Let the good times flow at Cooper-Young Beerfest
Go get your Cooper-Young party hat back out of the closet because Beerfest is back and it’s better than ever.
The Cooper-Young Regional Beerfest gets tapped on Saturday, Oct. 19 from 1 to 5 p.m. at a new location with a ton of new breweries, a bunch of your old-time favorites and fewer tickets sold (pro tip: that means more beer for you).
The fourth-annual festival will be at Midtown Autowërks at 795 S Cooper. That’s just south of the Trestle Art and the I Love Memphis Mural.
Tickets are $35 in advance ($30 for Cooper-Young Community Association members) at www.cybeerfest.org, and will be $40 at the gate, based on availability.
The all-volunteer Beerfest committee has been working and drinking for months to make this year’s festival not bigger but better. The festival ran short on beer last year (but we rallied with a beer run that made frat parties look like Temperance rallies) and making sure that didn’t happen again was job one for the Beerfest organizing committee this year.
“There’s a delicate dance between how much beer these brewers tell us they’re going to bring and how many tickets we sell — getting those two numbers just right,” said Beerfest committee chairman Mark Morrison.
So, the committee asked brewers this year to commit to bringing a set amount of beer and agreed to sell fewer tickets than last year. With these forces guiding our planning, “there will definitely be more beer per person,” Morrison said, which also mean shorter lines.
But not only more beer, but beers from breweries that have never been in the Memphis market and some you may only ever be able to get here at Beerfest.
Missouri will be represented at the festival for the first time with St. Louis brewers Exit 6 and Urban Chestnut. Some Mississippi breweries will make their Memphis debuts with Southern Prohibition coming up from Hattiesburg and Crooked Letter coming from Ocean Springs.
The new Memphis breweries will be represented, too, with Wiseacre, High Cotton and Memphis Made all on our roster. Memphis stalwarts Ghost River and Boscos will be with us, too.
And, yes, 2012 favorite Country Boy Brewing, the rural rascals of Lexington, Ky., will be back with us, too.
Check our website (www.cybeerfest.org) for the latest lineup of brewers. It won’t disappoint.
Brewers always come to our festival and that’s mainly because the Beerfest committee asks them to be there. Folks at the festival should be able to talk to the brewer (or at least someone with intimate knowledge of the beer) and get real answers to questions or just get to know the person who made their beer.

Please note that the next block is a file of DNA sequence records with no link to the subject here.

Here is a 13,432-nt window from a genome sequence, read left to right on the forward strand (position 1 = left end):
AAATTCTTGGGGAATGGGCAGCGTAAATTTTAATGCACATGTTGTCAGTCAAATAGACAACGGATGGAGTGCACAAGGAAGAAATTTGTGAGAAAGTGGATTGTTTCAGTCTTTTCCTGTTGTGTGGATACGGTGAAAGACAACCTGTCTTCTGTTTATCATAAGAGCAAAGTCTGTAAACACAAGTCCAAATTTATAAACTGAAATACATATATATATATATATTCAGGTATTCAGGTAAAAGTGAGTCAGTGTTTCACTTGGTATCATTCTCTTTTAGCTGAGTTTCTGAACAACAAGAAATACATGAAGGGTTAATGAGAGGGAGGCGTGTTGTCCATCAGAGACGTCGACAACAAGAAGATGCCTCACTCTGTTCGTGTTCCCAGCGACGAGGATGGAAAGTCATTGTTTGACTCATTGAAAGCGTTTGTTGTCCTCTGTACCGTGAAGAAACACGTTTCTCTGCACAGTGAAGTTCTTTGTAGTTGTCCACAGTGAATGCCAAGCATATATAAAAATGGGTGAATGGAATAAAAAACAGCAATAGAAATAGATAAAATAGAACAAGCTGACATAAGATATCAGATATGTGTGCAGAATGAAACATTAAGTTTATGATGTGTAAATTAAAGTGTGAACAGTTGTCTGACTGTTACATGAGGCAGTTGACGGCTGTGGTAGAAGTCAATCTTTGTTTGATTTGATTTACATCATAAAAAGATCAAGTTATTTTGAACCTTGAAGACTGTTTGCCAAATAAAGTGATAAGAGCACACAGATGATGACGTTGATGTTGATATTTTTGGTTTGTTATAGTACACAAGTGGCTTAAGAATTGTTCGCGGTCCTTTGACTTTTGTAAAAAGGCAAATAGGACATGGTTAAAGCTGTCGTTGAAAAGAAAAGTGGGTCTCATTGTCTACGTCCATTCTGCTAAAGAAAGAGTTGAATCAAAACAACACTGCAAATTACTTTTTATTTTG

Brewers also want to be represented at Beerfest because they get exposure in the Memphis market to the very select group of beer fans that come to what really is the city’s only true craft beer festival.
But if you’re walking around tasting all these fine beers and the spirit just don’t take hold like you think it ought to, take a closer walk with the brewers at our always-great Beer Tent Revival where brewers will talk beer, of course, and answer any questions you may have.
The Cooper-Young Regional Beerfest is, of course, about regional beers (or beers from around here) but it’s also about helping the neighborhood.
The festival was the second-highest revenue generator for the Cooper-Young Community Association last year, second only to the huge and amazing Cooper-Young Friday 4-Miler.
Since 2010, the festival has made a total of nearly $38,000 for the CYCA. Beerfest chairman and CYCA board member Mark Morrison says that total will easily be above $45,000 after this year’s festival.
Beerfest made about $16,000 last year after expenses with about 800 total tickets sold. The 2013 figure won’t be that high as festival organizers reduced the amount of tickets sold this year. But every single dollar the festival makes goes straight to the CYCA.
That money goes to help the community association pay for big-ticket items like paying off the CYCA office building and smaller projects like installing solar panels on the Trestle Art and paying for the mural being painted under the McClean train trestle.
It also helped the CYCA make the executive director position a full-time job.
By Toby Sells